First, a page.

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MATTHEW OF WESTMINSTER The flowers of history, especially such as relate to the affairs of Britain. Vol. I. B.C. 4004 to A.D. 1066.


Sir John Froissart's Chronicles of England, France, Spain and the Ajoining Countries from the latter part of the reign of Edward II to the coronation of Henry IV in 12 volumes 

Chronicles of Enguerrand De Monstrelet (Sir John Froissart's Chronicles continuation) in 13 volumes 

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The flowers of history, especially such as relate to the affairs of Britain. Vol. I. B.C. 4004 to A.D. 1066.
page 406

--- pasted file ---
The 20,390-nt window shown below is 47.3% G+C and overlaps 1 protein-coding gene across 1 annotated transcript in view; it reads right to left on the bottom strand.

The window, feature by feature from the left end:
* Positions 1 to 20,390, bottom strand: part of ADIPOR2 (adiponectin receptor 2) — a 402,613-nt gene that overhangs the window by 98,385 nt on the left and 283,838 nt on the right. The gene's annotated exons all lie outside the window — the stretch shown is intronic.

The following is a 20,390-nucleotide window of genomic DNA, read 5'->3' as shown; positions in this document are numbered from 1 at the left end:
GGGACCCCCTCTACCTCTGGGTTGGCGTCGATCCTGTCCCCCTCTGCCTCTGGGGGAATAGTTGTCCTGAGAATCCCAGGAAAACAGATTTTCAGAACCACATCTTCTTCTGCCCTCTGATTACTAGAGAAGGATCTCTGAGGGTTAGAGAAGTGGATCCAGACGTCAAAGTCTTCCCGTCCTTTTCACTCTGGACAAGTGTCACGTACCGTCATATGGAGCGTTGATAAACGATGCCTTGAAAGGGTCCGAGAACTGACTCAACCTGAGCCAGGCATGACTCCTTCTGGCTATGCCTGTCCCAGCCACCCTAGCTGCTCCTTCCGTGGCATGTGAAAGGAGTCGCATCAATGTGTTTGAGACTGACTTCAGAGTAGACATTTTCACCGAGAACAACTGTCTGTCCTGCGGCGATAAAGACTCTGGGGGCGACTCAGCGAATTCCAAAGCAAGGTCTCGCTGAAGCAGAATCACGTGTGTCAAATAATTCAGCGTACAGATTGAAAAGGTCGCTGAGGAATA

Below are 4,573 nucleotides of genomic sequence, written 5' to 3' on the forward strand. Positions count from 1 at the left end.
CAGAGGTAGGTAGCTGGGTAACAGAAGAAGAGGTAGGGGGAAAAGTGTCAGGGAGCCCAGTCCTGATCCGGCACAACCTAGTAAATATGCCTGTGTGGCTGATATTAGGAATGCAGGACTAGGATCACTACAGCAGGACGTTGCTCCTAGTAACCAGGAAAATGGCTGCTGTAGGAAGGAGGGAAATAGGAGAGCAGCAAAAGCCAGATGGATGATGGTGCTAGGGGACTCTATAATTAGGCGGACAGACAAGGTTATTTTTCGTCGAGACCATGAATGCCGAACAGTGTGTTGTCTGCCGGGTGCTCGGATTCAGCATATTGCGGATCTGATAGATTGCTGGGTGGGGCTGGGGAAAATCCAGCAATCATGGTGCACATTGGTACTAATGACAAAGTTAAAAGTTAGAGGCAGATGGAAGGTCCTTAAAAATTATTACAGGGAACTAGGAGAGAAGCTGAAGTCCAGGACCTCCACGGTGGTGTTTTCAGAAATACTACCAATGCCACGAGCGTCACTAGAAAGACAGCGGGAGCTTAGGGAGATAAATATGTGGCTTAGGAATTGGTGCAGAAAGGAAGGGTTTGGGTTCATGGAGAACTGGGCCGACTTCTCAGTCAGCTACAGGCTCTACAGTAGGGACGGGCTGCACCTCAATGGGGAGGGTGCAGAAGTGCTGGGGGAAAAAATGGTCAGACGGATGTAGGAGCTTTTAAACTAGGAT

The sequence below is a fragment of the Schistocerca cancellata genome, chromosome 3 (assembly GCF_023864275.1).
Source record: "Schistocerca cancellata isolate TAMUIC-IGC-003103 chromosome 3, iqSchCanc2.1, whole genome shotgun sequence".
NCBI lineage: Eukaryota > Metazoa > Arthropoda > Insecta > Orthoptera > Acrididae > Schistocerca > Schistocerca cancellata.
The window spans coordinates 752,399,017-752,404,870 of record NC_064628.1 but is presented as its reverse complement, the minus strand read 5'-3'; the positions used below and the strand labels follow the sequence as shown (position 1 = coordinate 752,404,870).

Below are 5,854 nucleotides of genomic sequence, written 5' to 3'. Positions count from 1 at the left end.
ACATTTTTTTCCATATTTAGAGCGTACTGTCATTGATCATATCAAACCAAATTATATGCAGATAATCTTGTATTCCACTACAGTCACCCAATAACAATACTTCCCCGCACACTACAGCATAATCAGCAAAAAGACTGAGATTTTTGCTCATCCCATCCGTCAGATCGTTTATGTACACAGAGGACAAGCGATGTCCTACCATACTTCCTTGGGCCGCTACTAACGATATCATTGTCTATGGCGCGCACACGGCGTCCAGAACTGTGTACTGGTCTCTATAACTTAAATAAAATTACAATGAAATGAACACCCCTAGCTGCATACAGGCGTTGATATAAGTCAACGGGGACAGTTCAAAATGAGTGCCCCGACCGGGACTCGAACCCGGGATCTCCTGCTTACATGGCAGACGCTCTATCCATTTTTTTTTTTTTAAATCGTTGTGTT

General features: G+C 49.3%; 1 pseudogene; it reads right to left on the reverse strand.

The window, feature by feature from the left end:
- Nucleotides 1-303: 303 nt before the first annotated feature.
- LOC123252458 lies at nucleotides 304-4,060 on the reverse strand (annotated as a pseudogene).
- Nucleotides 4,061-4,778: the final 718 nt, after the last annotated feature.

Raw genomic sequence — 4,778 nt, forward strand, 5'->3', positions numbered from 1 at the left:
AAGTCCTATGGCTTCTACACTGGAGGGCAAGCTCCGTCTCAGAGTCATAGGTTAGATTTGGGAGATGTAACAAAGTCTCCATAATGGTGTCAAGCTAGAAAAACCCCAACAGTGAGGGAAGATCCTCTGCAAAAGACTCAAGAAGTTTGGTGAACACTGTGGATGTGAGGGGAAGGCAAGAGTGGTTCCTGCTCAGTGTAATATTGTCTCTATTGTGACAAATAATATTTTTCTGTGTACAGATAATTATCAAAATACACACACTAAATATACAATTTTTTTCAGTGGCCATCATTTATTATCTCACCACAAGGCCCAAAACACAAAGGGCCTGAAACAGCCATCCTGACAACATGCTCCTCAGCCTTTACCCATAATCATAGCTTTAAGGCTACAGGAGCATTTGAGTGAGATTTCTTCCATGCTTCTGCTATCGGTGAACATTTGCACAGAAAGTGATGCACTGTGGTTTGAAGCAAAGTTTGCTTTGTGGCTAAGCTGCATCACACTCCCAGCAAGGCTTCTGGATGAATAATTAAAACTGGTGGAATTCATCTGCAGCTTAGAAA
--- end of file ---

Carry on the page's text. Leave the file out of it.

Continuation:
from all quarters, they did not labour to subdue it or to become master of it, but only to ravage and plunder it. And if they were at times defeated, the English gained nothing by that, as a more numerous fleet and army came from some other quarter unexpectedly and suddenly. Forsooth, while the English kings were marching to the eastern side of the kingdom to fight them, before they could reach the hostile battalions, a messenger would hasten up, saying, " Ο king, whither are you going? Behold now a countless fleet of barbarians is occupying the coast on the southern part of the kingdom, and ravaging the cities and towns, and laying waste with fire and sword every thing that it can meet with." And just in the same way, similar news would come from the east, or west, or north, and despair the natives of all hope of safety. And thus the kings, distracted with bad news and evil messages, went forthwith cowed spirits, and entered on a doubtful contest against the invading enemy. And the consequence was, that sometimes the English were victorious, and sometimes the enemy. A.D. 839. Count Herbert fought against the pagans at Merswar ; where, as the Danes attacked gallantly, and his own men ran away, the said count died. A.D. 840. Eandred, king of Northumberland, died, and was succeeded by Ethelred, hie son, who reigned seven years. A. D. 841. An army of pagans marched in a hostile manner through the eastern parts of England, that is to say, through Kent and East Anglia, where they slaughtered a vast multitude of men. And in the same year, the same pagans ravaged the district of Lindsey. The same year, Lewis, the pious king of the French, and patrician of the Romans, died, and was succeeded by Lothaire, who reigned fifteen years. A.D. 842. The wicked army of the Danes penetrated more deeply into England, and slew a vast number of persons of both sexes around Canterbury and Rochester, and the city of London. Theodolph Aurelian, a bishop, being accused of felony before Lewis, the emperor, son of Charlemagne, by some of his rivals, was by him committed to prison at Andegavi. And when, on the Lord's day, a procession with branches of palm leaves was passing by the prison in which he was guarded, he opened the window, and silence having been produced, he chaunted these most beautiful verses, " Glory

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